Sony has agreed to buy Ericsson's 50 percent share in their Sony Ericsson mobile phone joint venture for $1.5 billion, making the mobile handset business a wholly owned subsidiary of Sony.
Ericsson said that the "synergies" between telecoms equipment and mobile phones were decreasing. Many industry observers expected this deal to happen as Sony looks to integrate the smartphone business with its gaming and tablet offerings.
"Ten years ago when we formed the joint venture, thereby combining Sony's consumer products knowledge with Ericsson's telecommunication technology expertise, it was a perfect match to drive the development of feature phones. Today we take an equally logical step as Sony acquires our stake in Sony Ericsson and makes it a part of its broad range of consumer devices. We will now enhance our focus on enabling connectivity for all devices, using our R&D and industry leading patent portfolio to realize a truly connected world," commented Hans Vestberg, president and CEO of Ericsson in a statement released today.
As part of the purchase, Sony will receive five sets of patents that are essential to manufacturing the phones and will receive a licensing agreement on any other intellectual property of Ericsson.
"This acquisition makes sense for Sony and Ericsson, and it will make the difference for consumers, who want to connect with content wherever they are, whenever they want," said Sony's chairman Sir Howard Stringer. He added, "it's the beginning of something which I think is quite magical."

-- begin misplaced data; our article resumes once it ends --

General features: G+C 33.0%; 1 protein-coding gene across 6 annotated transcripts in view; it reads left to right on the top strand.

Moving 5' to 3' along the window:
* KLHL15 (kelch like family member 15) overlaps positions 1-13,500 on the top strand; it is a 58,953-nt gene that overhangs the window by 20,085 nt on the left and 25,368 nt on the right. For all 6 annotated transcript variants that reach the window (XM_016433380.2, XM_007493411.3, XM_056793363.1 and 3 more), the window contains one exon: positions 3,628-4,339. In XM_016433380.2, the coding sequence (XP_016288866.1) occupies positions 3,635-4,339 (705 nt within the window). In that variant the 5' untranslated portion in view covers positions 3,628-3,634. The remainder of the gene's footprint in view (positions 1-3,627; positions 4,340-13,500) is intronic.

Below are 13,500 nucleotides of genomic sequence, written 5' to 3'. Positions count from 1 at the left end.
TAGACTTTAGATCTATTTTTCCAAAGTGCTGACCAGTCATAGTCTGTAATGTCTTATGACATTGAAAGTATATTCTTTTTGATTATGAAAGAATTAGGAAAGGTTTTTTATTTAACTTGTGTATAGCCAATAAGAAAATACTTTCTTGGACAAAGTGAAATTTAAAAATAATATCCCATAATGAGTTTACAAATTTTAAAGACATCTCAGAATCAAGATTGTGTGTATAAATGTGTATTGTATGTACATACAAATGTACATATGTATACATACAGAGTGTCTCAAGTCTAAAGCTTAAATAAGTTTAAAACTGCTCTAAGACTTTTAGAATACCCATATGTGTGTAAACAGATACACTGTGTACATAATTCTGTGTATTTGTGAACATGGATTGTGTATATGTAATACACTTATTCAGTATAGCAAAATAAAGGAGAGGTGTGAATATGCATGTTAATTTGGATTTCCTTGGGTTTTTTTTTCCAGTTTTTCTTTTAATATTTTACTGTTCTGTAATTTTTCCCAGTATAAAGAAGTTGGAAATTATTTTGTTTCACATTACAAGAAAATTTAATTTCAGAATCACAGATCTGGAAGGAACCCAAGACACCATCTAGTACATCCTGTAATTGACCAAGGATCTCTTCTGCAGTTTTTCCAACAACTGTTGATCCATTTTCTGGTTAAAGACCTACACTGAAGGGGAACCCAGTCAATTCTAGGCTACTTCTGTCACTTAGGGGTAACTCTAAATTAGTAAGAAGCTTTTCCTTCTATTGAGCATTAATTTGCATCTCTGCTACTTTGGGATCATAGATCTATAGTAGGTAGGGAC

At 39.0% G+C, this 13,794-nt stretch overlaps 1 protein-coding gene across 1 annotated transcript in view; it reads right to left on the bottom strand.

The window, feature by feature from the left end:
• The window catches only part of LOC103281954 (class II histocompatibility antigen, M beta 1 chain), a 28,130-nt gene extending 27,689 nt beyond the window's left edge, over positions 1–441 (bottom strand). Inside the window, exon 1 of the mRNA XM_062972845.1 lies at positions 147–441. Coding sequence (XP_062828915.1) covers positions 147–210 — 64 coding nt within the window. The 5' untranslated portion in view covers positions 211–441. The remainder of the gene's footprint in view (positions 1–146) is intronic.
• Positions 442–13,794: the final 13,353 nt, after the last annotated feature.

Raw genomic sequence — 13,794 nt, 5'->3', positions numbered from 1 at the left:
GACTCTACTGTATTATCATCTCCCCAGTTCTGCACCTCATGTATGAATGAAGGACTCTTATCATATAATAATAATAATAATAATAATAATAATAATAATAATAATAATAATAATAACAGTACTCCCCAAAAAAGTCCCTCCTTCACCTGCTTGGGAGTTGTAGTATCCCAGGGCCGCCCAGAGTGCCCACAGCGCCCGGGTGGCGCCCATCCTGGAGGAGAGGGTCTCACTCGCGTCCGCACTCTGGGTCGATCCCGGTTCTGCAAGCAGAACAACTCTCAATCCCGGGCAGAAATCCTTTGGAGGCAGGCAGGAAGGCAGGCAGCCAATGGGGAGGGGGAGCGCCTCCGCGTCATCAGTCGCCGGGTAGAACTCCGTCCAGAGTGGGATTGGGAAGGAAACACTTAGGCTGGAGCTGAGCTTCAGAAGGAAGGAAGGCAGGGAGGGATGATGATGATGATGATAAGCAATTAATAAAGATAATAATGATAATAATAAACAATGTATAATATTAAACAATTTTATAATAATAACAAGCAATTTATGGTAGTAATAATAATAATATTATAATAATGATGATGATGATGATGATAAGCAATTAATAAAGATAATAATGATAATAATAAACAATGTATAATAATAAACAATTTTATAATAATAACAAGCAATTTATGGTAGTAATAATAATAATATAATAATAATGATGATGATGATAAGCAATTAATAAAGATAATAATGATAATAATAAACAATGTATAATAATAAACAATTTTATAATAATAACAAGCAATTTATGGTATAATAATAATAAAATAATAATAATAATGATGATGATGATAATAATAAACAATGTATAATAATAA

The merging of its mobile divisions will put the company in a better position to compete with rivals such as Samsung and Apple, although industry insiders are sceptical the Japanese giant is capable of such heights. With nearly half of all Samsung's profits coming from its telecommunications devices, it will certainly feed the desire for Sony to make big waves as it pushes its phone brand forward.
Sony recently recalled 1.6-million Bravia HDTV's after several reported incidents involving selected 40" models were found to have a fire risk, including one that burst into flames in Japan last month due to a faulty backlight component. This has done little to help the firm in its attempts to rebuild its massively damaged reputation following a spate of online attacks affecting millions of its services' users this year.
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